“Be fearful when others are greedy and greedy only when others are fearful.”
Statistics show that trying to time the market by getting in at the bottom and exiting at the top is nearly impossible. For example, during the dot-com phenomenon, there was an abundance of emotional money chasing stock offerings that had almost no potential for success. When dot-com became “dot-gone,” wise investors got back in. There is never a “perfect” time to rejoin an investment, but with some financial wisdom, it is slightly more predictable.
This example clearly demonstrates how important it is for advisors to make sure their clients have developed a solid investment philosophy that ensures their money is invested in a risk profile that suits their unique situation. Clients should also have a well-defined investment horizon. Once both have been determined, your clients should not be fearful of the market’s unpredictable twists and turns.
As a trusted advisor, it is vital during this era of uncertainty and turbulence that you are proactive with clients and remind them of the investment decisions you worked out together.
One exception to the necessity of having your clients follow the risk-reward profile you initially mapped out with them would be if they are within five or so years of retirement. This is a critical time for investment results, so together you must reassess and recast your clients’ investment profiles.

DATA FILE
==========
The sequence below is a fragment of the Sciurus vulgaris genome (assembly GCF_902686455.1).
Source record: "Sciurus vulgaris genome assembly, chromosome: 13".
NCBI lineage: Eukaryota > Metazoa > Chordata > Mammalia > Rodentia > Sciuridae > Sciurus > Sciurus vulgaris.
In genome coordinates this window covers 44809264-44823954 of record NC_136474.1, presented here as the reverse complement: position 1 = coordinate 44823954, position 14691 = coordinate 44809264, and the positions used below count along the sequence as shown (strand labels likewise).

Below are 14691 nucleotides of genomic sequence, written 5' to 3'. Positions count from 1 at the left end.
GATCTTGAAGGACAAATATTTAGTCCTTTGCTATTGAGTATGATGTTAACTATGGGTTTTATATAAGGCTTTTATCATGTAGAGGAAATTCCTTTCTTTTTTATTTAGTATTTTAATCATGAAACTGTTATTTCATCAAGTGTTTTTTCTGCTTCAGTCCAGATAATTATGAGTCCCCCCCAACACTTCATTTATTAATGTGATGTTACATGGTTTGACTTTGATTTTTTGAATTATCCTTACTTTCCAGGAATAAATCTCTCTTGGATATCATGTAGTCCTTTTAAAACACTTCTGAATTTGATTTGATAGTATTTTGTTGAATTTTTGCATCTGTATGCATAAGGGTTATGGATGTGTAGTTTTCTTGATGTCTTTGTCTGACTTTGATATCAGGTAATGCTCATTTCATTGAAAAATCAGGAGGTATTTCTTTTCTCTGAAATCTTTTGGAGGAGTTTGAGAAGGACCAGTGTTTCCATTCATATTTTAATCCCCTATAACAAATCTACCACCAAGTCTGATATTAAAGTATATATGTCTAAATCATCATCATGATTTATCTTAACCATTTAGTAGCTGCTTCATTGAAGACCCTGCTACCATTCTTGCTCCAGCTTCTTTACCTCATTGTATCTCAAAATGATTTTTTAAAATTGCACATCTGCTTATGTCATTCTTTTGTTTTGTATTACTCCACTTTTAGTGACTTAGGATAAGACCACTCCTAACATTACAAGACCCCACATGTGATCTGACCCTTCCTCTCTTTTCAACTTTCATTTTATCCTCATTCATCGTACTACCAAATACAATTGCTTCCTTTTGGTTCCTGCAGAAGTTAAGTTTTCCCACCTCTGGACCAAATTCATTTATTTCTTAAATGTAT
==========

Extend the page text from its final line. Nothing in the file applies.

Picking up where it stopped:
During this pivotal time the investment decisions your clients make can irrevocably change their retirement income for the rest of their lives.
I suggest to these particular clients that having a “trampoline,” rather than all “pavement” under a portion of their portfolio is key. The trampoline refers to a diversified portfolio that includes a segment of liquidity, such as certificates of deposit, money market accounts or guaranteed annuities, which allows your clients to have access to an income stream or cash for opportunities or emergencies.
Still, today there are so many people approaching retirement who don’t see the connection between their financial statements that show a nice net-worth, and the cash flow their net worth is going to generate. Many will say, “I’m worth $2 million and five percent of that is $100,000. I’m in fine shape to retire.” However, chances are their portfolios consist of some real estate or business property they own that doesn’t produce that level of income now – forcing them to take a good look at their portfolios to see where their retirement income will be generated. Exploring their retirement plans, liquidity and equity will make it very clear whether they can retire when they’d like to, or if they will have to sell assets to create enough income to retire.
All indications show that the economy will continue to face a long and bumpy road. It is truly up to us as trusted financial advisors to guide our clients through their investment decisions free of fear or greed.